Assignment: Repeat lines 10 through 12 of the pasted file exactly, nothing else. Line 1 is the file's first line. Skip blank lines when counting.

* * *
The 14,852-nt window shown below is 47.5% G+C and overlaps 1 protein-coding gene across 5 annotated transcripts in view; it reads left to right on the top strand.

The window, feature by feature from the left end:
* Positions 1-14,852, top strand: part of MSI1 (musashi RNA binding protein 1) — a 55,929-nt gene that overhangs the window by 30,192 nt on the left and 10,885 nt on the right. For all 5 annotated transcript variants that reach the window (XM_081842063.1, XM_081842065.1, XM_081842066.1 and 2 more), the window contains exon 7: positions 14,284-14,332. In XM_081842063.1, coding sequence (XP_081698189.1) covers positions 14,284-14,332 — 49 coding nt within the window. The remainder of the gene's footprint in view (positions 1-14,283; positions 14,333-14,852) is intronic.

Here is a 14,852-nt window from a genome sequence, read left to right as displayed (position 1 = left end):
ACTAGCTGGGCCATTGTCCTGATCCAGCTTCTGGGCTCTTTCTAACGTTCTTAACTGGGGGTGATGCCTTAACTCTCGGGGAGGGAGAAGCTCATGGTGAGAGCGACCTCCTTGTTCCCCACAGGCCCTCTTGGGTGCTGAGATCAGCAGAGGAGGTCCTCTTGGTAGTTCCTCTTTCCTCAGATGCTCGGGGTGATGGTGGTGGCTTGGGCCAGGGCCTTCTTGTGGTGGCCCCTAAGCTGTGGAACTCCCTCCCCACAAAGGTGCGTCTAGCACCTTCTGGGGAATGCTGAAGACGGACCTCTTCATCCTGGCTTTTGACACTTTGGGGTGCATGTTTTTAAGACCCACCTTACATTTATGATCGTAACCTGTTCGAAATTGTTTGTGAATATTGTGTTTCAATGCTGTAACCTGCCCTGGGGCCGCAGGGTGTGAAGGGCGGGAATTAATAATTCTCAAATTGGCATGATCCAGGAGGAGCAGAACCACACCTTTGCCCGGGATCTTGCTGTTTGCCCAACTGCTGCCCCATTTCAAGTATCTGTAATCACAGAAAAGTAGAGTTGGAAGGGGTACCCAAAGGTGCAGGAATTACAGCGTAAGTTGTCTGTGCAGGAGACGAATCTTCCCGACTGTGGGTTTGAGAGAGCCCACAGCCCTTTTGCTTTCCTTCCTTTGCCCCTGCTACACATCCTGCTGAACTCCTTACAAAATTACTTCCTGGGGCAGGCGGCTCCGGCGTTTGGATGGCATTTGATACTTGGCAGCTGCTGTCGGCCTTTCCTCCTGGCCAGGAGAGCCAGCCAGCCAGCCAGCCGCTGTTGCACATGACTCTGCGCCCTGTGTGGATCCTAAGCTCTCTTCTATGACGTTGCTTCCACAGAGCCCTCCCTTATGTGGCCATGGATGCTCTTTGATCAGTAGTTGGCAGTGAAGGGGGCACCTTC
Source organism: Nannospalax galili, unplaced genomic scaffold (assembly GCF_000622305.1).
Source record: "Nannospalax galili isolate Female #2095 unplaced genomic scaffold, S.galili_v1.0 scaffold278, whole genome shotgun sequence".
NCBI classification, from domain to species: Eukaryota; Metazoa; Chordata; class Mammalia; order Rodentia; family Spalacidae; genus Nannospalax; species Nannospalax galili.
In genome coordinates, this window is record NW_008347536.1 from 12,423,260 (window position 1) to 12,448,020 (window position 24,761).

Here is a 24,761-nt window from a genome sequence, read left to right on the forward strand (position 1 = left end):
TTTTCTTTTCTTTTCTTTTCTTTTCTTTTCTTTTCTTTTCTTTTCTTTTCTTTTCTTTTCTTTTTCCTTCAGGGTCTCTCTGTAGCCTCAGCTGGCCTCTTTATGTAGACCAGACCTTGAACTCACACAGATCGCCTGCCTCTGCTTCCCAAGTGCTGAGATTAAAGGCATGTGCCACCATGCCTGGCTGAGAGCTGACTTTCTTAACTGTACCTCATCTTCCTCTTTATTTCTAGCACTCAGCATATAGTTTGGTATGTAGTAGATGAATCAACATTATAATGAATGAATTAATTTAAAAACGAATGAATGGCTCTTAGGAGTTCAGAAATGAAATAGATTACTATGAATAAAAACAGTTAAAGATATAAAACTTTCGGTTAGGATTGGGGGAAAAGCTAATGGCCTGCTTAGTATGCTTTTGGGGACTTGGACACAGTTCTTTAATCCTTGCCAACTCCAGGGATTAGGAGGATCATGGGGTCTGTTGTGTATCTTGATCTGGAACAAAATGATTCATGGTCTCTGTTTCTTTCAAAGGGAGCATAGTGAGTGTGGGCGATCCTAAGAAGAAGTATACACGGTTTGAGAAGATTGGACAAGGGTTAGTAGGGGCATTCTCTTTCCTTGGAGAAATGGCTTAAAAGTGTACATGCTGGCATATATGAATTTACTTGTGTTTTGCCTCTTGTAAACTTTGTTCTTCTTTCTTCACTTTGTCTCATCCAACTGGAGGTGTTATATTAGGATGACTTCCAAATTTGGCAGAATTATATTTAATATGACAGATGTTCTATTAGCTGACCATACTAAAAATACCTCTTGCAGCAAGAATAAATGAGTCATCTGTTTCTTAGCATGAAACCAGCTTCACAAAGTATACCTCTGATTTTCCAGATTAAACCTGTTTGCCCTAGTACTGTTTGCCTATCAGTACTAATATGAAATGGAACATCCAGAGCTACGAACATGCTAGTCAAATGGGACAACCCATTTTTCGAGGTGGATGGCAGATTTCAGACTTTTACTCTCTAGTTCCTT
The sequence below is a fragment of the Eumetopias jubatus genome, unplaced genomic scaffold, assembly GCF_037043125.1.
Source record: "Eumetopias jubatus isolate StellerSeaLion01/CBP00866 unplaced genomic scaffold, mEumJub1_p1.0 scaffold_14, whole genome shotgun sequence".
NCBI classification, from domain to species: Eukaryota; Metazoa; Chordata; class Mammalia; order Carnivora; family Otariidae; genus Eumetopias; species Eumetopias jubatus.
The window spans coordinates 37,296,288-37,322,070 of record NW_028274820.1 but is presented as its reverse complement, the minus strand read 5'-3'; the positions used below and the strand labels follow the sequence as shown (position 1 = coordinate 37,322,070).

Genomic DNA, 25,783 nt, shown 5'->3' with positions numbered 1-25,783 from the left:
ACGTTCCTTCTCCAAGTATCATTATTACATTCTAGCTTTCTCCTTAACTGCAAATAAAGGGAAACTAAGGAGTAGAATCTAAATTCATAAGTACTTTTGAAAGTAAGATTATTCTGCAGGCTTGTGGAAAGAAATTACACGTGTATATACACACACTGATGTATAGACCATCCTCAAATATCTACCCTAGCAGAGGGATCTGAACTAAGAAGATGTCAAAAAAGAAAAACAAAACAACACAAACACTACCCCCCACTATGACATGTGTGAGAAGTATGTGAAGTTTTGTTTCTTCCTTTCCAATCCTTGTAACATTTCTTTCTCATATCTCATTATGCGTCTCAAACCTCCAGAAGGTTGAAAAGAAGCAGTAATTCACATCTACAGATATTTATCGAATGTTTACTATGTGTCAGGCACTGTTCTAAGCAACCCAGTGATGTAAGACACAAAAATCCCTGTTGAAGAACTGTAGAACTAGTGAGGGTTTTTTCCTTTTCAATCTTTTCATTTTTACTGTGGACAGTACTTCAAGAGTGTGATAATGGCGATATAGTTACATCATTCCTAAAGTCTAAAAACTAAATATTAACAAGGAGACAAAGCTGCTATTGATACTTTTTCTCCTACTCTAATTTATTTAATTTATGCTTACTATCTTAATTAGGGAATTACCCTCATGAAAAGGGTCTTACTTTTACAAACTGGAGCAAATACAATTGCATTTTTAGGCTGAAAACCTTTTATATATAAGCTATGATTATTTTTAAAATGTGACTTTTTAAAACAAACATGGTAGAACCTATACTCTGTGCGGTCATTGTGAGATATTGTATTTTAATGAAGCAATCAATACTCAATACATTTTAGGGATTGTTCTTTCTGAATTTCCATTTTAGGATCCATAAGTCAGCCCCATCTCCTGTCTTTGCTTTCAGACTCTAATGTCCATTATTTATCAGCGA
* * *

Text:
Here is a 24,761-nt window from a genome sequence, read left to right on the forward strand (position 1 = left end):
TTTTCTTTTCTTTTCTTTTCTTTTCTTTTCTTTTCTTTTCTTTTCTTTTCTTTTCTTTTCTTTTTCCTTCAGGGTCTCTCTGTAGCCTCAGCTGGCCTCTTTATGTAGACCAGACCTTGAACTCACACAGATCGCCTGCCTCTGCTTCCCAAGTGCTGAGATTAAAGGCATGTGCCACCATGCCTGGCTGAGAGCTGACTTTCTTAACTGTACCTCATCTTCCTCTTTATTTCTAGCACTCAGCATATAGTTTGGTATGTAGTAGATGAATCAACATTATAATGAATGAATTAATTTAAAAACGAATGAATGGCTCTTAGGAGTTCAGAAATGAAATAGATTACTATGAATAAAAACAGTTAAAGATATAAAACTTTCGGTTAGGATTGGGGGAAAAGCTAATGGCCTGCTTAGTATGCTTTTGGGGACTTGGACACAGTTCTTTAATCCTTGCCAACTCCAGGGATTAGGAGGATCATGGGGTCTGTTGTGTATCTTGATCTGGAACAAAATGATTCATGGTCTCTGTTTCTTTCAAAGGGAGCATAGTGAGTGTGGGCGATCCTAAGAAGAAGTATACACGGTTTGAGAAGATTGGACAAGGGTTAGTAGGGGCATTCTCTTTCCTTGGAGAAATGGCTTAAAAGTGTACATGCTGGCATATATGAATTTACTTGTGTTTTGCCTCTTGTAAACTTTGTTCTTCTTTCTTCACTTTGTCTCATCCAACTGGAGGTGTTATATTAGGATGACTTCCAAATTTGGCAGAATTATATTTAATATGACAGATGTTCTATTAGCTGACCATACTAAAAATACCTCTTGCAGCAAGAATAAATGAGTCATCTGTTTCTTAGCATGAAACCAGCTTCACAAAGTATACCTCTGATTTTCCAGATTAAACCTGTTTGCCCTAGTACTGTTTGCCTATCAGTACTAATATGAAATGGAACATCCAGAGCTACGAACATGCTAGTCAAATGGGACAACCCATTTTTCGAGGTGGATGGCAGATTTCAGACTTTTACTCTCTAGTTCCTT
The sequence below is a fragment of the Eumetopias jubatus genome, unplaced genomic scaffold, assembly GCF_037043125.1.